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U.S. producer prices climb, pushed by fuel costs

WASHINGTON, June 14 (UPI) — The U.S. Producer Price Index for finished goods rose in May for the first time in three months, the Bureau of Labor Statistics reported Friday.

Prices climbed 0.5 percent, due largely to rising prices for gasoline, after dropping 0.6 percent in March and 0.7 percent in April.

For finished energy items prices were up 1.3 percent in May after dropping 3.4 percent and 2.5 percent in March and April, respectively.

For finished food items, prices rose 0.6 percent after dropping 0.8 percent in the previous month.

Economists had expected the producer price index for all items would climb 0.1 percent.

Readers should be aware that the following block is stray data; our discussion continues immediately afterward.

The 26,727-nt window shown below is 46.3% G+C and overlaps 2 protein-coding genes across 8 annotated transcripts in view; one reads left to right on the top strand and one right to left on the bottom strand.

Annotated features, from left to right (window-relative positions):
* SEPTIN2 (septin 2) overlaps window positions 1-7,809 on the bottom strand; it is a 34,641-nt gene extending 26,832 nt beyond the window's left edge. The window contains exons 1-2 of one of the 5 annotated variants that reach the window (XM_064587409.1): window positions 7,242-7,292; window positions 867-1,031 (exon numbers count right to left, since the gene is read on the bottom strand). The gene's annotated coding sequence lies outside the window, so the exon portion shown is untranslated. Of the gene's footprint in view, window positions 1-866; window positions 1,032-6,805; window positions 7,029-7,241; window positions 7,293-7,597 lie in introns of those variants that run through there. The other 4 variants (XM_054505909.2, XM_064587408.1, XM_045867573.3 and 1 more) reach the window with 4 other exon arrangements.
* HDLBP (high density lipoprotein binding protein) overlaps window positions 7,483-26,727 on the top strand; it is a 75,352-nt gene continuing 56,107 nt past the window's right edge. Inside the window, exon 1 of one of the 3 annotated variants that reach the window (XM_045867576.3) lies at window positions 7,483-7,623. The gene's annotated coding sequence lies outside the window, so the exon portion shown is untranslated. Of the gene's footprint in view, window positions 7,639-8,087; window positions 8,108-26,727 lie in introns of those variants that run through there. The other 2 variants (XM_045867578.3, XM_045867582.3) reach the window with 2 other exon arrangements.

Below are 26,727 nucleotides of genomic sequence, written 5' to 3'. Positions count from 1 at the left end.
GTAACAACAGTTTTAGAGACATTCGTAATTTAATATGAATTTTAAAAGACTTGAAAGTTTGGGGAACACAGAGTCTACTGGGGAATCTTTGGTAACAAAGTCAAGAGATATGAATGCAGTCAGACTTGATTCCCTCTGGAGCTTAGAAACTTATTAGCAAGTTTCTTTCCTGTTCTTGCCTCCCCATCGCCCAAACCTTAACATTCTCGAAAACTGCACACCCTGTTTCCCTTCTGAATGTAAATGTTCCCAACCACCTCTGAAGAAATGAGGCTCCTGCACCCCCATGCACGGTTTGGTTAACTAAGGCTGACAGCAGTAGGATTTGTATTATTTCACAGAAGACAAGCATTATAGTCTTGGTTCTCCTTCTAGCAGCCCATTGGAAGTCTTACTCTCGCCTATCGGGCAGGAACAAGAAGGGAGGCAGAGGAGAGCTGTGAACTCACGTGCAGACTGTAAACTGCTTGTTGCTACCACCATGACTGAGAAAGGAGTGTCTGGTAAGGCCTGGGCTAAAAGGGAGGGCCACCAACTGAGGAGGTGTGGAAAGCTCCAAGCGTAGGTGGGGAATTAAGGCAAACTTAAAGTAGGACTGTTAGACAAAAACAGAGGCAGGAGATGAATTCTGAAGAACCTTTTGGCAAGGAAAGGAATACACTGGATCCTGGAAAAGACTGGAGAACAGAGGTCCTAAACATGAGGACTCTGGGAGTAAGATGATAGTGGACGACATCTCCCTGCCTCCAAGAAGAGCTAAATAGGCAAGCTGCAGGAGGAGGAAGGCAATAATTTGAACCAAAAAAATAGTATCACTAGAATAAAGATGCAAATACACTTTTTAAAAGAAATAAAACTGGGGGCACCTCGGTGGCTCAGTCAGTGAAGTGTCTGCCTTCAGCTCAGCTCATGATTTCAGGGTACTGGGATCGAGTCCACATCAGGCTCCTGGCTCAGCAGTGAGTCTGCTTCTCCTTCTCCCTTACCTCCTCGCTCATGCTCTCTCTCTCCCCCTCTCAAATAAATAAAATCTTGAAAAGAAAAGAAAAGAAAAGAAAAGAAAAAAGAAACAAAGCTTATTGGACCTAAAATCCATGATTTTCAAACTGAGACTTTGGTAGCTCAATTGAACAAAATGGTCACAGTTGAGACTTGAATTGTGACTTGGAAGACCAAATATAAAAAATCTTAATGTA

Core prices, which exclude food and energy, were higher, up 0.1 percent. For the past 12 months, core prices have gained in 10 months and broken even in two. In July 2012, core prices rose 0.5 percent. In no other month of the past year has the change exceeded 0.2 percent.

The average monthly gain in core prices over the year has been under 1.5 percent.

Prices producers received for intermediate goods dropped 0.2 percent from May 2012.

For crude goods, prices rose 7.6 from May 2012 on an unadjusted basis.

Copyright 2013 United Press International, Inc. (UPI).

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